French workers are the world's biggest whiners, according to a study published
Monday which said the Irish complain least about their lot.
Britons come second to their Gallic cousins in the moaning stakes,
followed by Sweden, the United States and Australia. Japanese workers have
the lowest morale, but don't complain so much.
The lowest levels of whining were found in the Netherlands, Thailand
and Ireland, according to the study by the FDS research group.
"It is interesting to note that after France, Britain and Sweden, the
world's biggest workplace whiners are Americans, despite their having by
far the highest levels of income," said FDS chief Charlotte Cornish.
"Compare them to Thai workers: while real levels of income are more
than eight times higher in the States, more workers in the US feel their
pay is a problem than in Thailand," she added.
The study, entitled "What Workers Want, A Worldwide Study of Attitudes
to Work and Work-Life Balance", draws on data from 14,000 employees in 23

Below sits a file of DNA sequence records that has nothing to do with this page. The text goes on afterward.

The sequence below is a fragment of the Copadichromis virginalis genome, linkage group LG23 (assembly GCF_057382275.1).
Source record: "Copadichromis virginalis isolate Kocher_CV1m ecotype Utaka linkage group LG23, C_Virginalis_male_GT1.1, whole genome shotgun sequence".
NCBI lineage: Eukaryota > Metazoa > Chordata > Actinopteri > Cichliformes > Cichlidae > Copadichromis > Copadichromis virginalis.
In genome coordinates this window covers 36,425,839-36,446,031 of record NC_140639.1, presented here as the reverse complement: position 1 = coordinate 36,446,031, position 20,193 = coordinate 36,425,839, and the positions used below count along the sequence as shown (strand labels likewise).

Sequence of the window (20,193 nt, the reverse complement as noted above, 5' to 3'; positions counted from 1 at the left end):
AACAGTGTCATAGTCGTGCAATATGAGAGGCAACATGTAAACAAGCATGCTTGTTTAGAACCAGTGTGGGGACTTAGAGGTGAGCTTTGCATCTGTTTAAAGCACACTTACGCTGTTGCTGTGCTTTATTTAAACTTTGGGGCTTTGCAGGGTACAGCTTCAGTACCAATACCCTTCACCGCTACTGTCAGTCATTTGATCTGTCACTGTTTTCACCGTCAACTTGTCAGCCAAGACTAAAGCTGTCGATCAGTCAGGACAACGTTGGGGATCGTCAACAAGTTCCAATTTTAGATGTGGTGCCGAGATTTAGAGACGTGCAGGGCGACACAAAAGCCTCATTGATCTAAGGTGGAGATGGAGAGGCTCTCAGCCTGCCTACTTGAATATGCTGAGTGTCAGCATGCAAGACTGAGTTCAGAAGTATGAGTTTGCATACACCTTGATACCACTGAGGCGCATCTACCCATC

They were notably asked about their satisfaction with issues including
pay levels and their work-life balance, as well as average working hours.
In terms of worker morale, Dutch workers are the happiest, followed by
their Thai and Irish counterparts. The lowest morale of all is found in
Japan, followed by Germany, said the study.
The study's authors noted that French President-elect Nicolas Sarkozy
shouldn't expect things to become happier anytime soon, as he prepares to
shake up notoriously strike-prone France.
"The UK and US, with their marked competitive individualism and unequal
wealth distribution, both appear towards the top of the world's list of
whiniest workers," said Cornish.
"The French come out on top -- it seems unlikely that Nicolas Sarkozy's
election and the likely shift to more Anglo-Saxon economic practices will
make the workers in France any more happy with their lot," she added.